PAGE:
These groups, comprised of “fundamentalist churches, conservative law centers and far-right advocacy organizations,” believe LGBTQ people are a threat to society simply by existing, disseminating “known falsehoods and pseudoscience to disparage gender and sexual minorities.” However, the SPLC’s qualification of an organization as being an anti-LGTBQ hate group is about more than merely holding a religious belief that views homosexuality or transgender identity as sinful. “Many of these groups assert that LGBTQ people are a threat to society itself,” said SPLC’s Scott McCoy. “That kind of extremist rhetoric and belief is part of what goes into our decision-making process.” Among the key players are the Family Research Council, the Alliance Defending Freedom, Liberty Counsel and the American College of Pediatricians. The Family Research Council’s total revenues increased from over $12 million to more than $23 million between 2011 to 2021. During that same timeframe, contributions to the Alliance Defending Freedom “more than doubled” to $76 million in 2021. “The significant flows of contributions to the groups, however, do not reflect a growing antagonism toward the LGBTQ community in broader American society,” writes Richardson. According to the 2021 American Values Atlas, more than two-thirds (68%) of Americans supported same-sex marriage last year, up from 47t a decade before. That included majorities of historically conservative religious groups, such as Catholics and Orthodox Christians, and nearly half of all Republicans.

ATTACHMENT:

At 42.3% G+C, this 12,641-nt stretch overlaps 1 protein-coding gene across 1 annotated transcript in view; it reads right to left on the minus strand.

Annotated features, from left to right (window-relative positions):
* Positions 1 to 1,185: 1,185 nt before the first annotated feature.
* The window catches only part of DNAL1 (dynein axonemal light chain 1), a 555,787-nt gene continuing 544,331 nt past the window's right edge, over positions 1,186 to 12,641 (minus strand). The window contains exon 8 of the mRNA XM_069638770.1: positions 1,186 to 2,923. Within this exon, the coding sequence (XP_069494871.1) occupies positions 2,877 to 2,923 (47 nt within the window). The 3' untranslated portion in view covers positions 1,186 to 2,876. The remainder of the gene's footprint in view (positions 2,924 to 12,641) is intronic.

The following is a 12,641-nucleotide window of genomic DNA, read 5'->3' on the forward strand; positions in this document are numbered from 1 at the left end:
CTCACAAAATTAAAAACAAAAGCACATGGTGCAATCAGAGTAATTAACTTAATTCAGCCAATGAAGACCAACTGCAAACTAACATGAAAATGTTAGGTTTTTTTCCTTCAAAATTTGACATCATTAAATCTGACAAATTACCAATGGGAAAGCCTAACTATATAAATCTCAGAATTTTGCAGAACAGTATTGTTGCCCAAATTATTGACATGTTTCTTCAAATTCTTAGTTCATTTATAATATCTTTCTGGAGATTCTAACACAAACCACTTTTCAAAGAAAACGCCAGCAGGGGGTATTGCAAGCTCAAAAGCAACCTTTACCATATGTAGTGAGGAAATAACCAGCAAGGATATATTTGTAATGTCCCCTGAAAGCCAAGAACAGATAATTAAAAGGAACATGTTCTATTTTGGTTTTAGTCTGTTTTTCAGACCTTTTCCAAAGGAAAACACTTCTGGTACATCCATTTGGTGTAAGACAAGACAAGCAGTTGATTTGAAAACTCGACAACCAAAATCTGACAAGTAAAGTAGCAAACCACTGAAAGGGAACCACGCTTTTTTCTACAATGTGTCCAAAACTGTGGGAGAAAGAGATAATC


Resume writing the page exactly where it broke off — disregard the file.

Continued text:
The Changing Landscape for Latter-day Saints’ Support of LGBTQ Individuals
PRRI Public Fellow and Utah State Assistant Professor Tyler Lefevor recently wrote an analysis detailing the history of the Church of Jesus Christ of Latter-day Saints’ attitudes towards LGBTQ rights. Following the U.S. Supreme Court’s 2015 Obergefell v. Hodges decision legalizing same-sex marriage, the church released policies on membership penalties for both the “children of same-sex couples and automatic ex-communication for individuals in same-sex marriages.” Lefevor notes these watershed policies represent the “two differing tides in the American political spectrum” that represent pro- and anti- LGBTQ movements. He then examines the ways in which these two movements have affected Latter-day Saints’ views and behaviors, and how they may continue to be impacted in the future.
Data from the 2021 American Values Atlas, which included responses from over 20,000 Americans, found that 79% support nondiscrimination laws for LGBTQ people, while only 20% oppose such protections. These trends also hold true for Latter-day Saints, Lefevor writes, with 84% of Mormons also supporting nondiscrimination protections for LGBTQ people. Thus, Latter-day Saints who support nondiscrimination align with both public opinion and church teachings, given that the church supported Utah’s 2015 LGBTQ anti-discrimination law. Additionally, he notes that opposition to same-sex marriage has decreased dramatically among Americans, though “support for nondiscrimination may not always translate into support for rights.” In 2007, 55% of Americans opposed same-sex marriage; the number fell to 30% in 2021. This decrease is most pronounced among younger Americans (ages 18–29), of whom only 22% oppose same-sex marriage.